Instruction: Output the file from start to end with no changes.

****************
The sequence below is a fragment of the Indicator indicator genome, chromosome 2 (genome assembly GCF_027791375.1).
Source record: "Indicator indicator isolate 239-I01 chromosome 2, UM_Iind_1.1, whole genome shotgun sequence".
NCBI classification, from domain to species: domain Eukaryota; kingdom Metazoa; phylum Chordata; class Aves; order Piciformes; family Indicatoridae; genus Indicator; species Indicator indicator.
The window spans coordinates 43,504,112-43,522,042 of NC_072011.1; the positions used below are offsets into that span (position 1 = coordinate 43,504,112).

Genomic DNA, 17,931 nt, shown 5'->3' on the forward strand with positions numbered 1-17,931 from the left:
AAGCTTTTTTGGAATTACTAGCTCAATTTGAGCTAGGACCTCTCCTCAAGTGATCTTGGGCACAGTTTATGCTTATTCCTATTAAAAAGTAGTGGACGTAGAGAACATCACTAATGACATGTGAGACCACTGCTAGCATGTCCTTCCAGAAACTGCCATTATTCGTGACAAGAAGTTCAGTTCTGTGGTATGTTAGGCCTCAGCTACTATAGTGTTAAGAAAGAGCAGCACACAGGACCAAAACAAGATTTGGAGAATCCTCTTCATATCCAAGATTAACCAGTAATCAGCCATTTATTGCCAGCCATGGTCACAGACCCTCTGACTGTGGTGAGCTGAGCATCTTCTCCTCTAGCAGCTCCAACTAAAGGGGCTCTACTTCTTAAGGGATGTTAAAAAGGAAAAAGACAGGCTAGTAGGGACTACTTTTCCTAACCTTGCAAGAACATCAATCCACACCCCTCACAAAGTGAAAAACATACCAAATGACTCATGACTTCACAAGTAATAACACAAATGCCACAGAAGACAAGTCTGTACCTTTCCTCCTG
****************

The sequence below is a fragment of the Indicator indicator genome, chromosome 2 (genome assembly GCF_027791375.1).
Source record: "Indicator indicator isolate 239-I01 chromosome 2, UM_Iind_1.1, whole genome shotgun sequence".
NCBI classification, from domain to species: domain Eukaryota; kingdom Metazoa; phylum Chordata; class Aves; order Piciformes; family Indicatoridae; genus Indicator; species Indicator indicator.
The window spans coordinates 43,504,112-43,522,042 of NC_072011.1; the positions used below are offsets into that span (position 1 = coordinate 43,504,112).

Genomic DNA, 17,931 nt, shown 5'->3' on the forward strand with positions numbered 1-17,931 from the left:
AAGCTTTTTTGGAATTACTAGCTCAATTTGAGCTAGGACCTCTCCTCAAGTGATCTTGGGCACAGTTTATGCTTATTCCTATTAAAAAGTAGTGGACGTAGAGAACATCACTAATGACATGTGAGACCACTGCTAGCATGTCCTTCCAGAAACTGCCATTATTCGTGACAAGAAGTTCAGTTCTGTGGTATGTTAGGCCTCAGCTACTATAGTGTTAAGAAAGAGCAGCACACAGGACCAAAACAAGATTTGGAGAATCCTCTTCATATCCAAGATTAACCAGTAATCAGCCATTTATTGCCAGCCATGGTCACAGACCCTCTGACTGTGGTGAGCTGAGCATCTTCTCCTCTAGCAGCTCCAACTAAAGGGGCTCTACTTCTTAAGGGATGTTAAAAAGGAAAAAGACAGGCTAGTAGGGACTACTTTTCCTAACCTTGCAAGAACATCAATCCACACCCCTCACAAAGTGAAAAACATACCAAATGACTCATGACTTCACAAGTAATAACACAAATGCCACAGAAGACAAGTCTGTACCTTTCCTCCTG